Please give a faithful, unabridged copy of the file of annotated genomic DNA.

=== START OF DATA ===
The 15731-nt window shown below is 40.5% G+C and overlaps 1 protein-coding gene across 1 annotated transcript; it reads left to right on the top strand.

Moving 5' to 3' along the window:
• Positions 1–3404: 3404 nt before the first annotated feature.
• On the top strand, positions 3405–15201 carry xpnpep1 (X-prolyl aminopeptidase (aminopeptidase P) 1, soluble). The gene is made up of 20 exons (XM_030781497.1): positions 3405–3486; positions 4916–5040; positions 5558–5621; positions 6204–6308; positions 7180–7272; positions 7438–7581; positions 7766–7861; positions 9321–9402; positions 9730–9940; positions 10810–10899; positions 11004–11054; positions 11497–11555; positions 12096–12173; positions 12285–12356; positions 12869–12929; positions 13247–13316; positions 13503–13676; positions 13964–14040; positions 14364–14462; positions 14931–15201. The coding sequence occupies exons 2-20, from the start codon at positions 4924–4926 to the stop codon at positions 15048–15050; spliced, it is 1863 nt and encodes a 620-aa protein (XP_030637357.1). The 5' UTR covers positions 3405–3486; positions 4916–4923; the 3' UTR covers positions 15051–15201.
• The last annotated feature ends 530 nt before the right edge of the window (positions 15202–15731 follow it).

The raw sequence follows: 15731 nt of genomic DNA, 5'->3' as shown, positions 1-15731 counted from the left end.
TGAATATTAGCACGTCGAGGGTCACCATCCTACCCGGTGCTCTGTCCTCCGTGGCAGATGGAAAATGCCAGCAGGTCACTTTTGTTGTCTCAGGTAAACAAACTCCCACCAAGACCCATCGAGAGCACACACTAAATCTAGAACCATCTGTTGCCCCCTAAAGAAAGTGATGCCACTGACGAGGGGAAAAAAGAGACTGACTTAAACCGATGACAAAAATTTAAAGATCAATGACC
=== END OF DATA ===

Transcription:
The 15731-nt window shown below is 40.5% G+C and overlaps 1 protein-coding gene across 1 annotated transcript; it reads left to right on the top strand.

Moving 5' to 3' along the window:
• Positions 1–3404: 3404 nt before the first annotated feature.
• On the top strand, positions 3405–15201 carry xpnpep1 (X-prolyl aminopeptidase (aminopeptidase P) 1, soluble). The gene is made up of 20 exons (XM_030781497.1): positions 3405–3486; positions 4916–5040; positions 5558–5621; positions 6204–6308; positions 7180–7272; positions 7438–7581; positions 7766–7861; positions 9321–9402; positions 9730–9940; positions 10810–10899; positions 11004–11054; positions 11497–11555; positions 12096–12173; positions 12285–12356; positions 12869–12929; positions 13247–13316; positions 13503–13676; positions 13964–14040; positions 14364–14462; positions 14931–15201. The coding sequence occupies exons 2-20, from the start codon at positions 4924–4926 to the stop codon at positions 15048–15050; spliced, it is 1863 nt and encodes a 620-aa protein (XP_030637357.1). The 5' UTR covers positions 3405–3486; positions 4916–4923; the 3' UTR covers positions 15051–15201.
• The last annotated feature ends 530 nt before the right edge of the window (positions 15202–15731 follow it).

The raw sequence follows: 15731 nt of genomic DNA, 5'->3' as shown, positions 1-15731 counted from the left end.
TGAATATTAGCACGTCGAGGGTCACCATCCTACCCGGTGCTCTGTCCTCCGTGGCAGATGGAAAATGCCAGCAGGTCACTTTTGTTGTCTCAGGTAAACAAACTCCCACCAAGACCCATCGAGAGCACACACTAAATCTAGAACCATCTGTTGCCCCCTAAAGAAAGTGATGCCACTGACGAGGGGAAAAAAGAGACTGACTTAAACCGATGACAAAAATTTAAAGATCAATGACC